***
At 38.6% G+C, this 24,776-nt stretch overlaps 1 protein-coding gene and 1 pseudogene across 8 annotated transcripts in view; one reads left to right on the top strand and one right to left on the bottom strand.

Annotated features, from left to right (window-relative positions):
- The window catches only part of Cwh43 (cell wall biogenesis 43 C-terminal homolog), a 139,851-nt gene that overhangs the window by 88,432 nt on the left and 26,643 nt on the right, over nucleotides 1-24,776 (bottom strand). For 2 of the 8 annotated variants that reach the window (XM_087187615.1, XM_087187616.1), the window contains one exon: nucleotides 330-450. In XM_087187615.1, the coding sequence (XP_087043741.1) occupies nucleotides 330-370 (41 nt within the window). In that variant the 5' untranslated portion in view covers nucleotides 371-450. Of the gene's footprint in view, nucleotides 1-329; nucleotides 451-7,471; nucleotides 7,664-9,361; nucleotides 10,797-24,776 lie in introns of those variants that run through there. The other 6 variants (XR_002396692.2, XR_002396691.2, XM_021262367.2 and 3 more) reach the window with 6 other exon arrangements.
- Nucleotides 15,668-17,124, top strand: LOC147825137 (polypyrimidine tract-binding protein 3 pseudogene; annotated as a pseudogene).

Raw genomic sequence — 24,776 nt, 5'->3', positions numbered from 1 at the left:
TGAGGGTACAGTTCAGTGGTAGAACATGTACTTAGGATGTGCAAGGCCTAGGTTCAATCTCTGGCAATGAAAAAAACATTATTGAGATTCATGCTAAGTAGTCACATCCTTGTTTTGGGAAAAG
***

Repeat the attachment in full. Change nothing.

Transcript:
At 38.6% G+C, this 24,776-nt stretch overlaps 1 protein-coding gene and 1 pseudogene across 8 annotated transcripts in view; one reads left to right on the top strand and one right to left on the bottom strand.

Annotated features, from left to right (window-relative positions):
- The window catches only part of Cwh43 (cell wall biogenesis 43 C-terminal homolog), a 139,851-nt gene that overhangs the window by 88,432 nt on the left and 26,643 nt on the right, over nucleotides 1-24,776 (bottom strand). For 2 of the 8 annotated variants that reach the window (XM_087187615.1, XM_087187616.1), the window contains one exon: nucleotides 330-450. In XM_087187615.1, the coding sequence (XP_087043741.1) occupies nucleotides 330-370 (41 nt within the window). In that variant the 5' untranslated portion in view covers nucleotides 371-450. Of the gene's footprint in view, nucleotides 1-329; nucleotides 451-7,471; nucleotides 7,664-9,361; nucleotides 10,797-24,776 lie in introns of those variants that run through there. The other 6 variants (XR_002396692.2, XR_002396691.2, XM_021262367.2 and 3 more) reach the window with 6 other exon arrangements.
- Nucleotides 15,668-17,124, top strand: LOC147825137 (polypyrimidine tract-binding protein 3 pseudogene; annotated as a pseudogene).

Raw genomic sequence — 24,776 nt, 5'->3', positions numbered from 1 at the left:
TGAGGGTACAGTTCAGTGGTAGAACATGTACTTAGGATGTGCAAGGCCTAGGTTCAATCTCTGGCAATGAAAAAAACATTATTGAGATTCATGCTAAGTAGTCACATCCTTGTTTTGGGAAAAG